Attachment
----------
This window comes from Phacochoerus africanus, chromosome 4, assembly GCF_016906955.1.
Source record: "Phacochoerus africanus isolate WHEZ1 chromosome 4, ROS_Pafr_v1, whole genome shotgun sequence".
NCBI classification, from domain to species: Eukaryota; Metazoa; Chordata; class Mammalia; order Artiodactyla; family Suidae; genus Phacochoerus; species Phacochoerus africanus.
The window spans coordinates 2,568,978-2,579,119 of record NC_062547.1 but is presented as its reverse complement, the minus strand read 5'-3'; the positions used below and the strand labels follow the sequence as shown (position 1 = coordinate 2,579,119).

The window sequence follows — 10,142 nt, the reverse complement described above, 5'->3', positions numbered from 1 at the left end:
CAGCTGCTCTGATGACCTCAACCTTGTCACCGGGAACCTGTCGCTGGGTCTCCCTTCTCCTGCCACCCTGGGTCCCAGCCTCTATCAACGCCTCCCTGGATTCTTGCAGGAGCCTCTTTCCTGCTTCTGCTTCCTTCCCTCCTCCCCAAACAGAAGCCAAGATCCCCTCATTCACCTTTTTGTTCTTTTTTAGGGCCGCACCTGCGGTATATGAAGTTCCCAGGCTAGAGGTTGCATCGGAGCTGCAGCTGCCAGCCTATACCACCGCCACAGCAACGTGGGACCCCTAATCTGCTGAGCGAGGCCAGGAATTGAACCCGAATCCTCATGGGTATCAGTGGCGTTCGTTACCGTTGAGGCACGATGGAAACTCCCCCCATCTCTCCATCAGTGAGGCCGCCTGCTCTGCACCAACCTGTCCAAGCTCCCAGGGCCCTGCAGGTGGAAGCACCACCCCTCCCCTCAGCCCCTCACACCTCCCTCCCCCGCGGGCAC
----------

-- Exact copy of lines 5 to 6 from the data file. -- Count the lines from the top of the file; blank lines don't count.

The window sequence follows — 10,142 nt, the reverse complement described above, 5'->3', positions numbered from 1 at the left end:
CAGCTGCTCTGATGACCTCAACCTTGTCACCGGGAACCTGTCGCTGGGTCTCCCTTCTCCTGCCACCCTGGGTCCCAGCCTCTATCAACGCCTCCCTGGATTCTTGCAGGAGCCTCTTTCCTGCTTCTGCTTCCTTCCCTCCTCCCCAAACAGAAGCCAAGATCCCCTCATTCACCTTTTTGTTCTTTTTTAGGGCCGCACCTGCGGTATATGAAGTTCCCAGGCTAGAGGTTGCATCGGAGCTGCAGCTGCCAGCCTATACCACCGCCACAGCAACGTGGGACCCCTAATCTGCTGAGCGAGGCCAGGAATTGAACCCGAATCCTCATGGGTATCAGTGGCGTTCGTTACCGTTGAGGCACGATGGAAACTCCCCCCATCTCTCCATCAGTGAGGCCGCCTGCTCTGCACCAACCTGTCCAAGCTCCCAGGGCCCTGCAGGTGGAAGCACCACCCCTCCCCTCAGCCCCTCACACCTCCCTCCCCCGCGGGCAC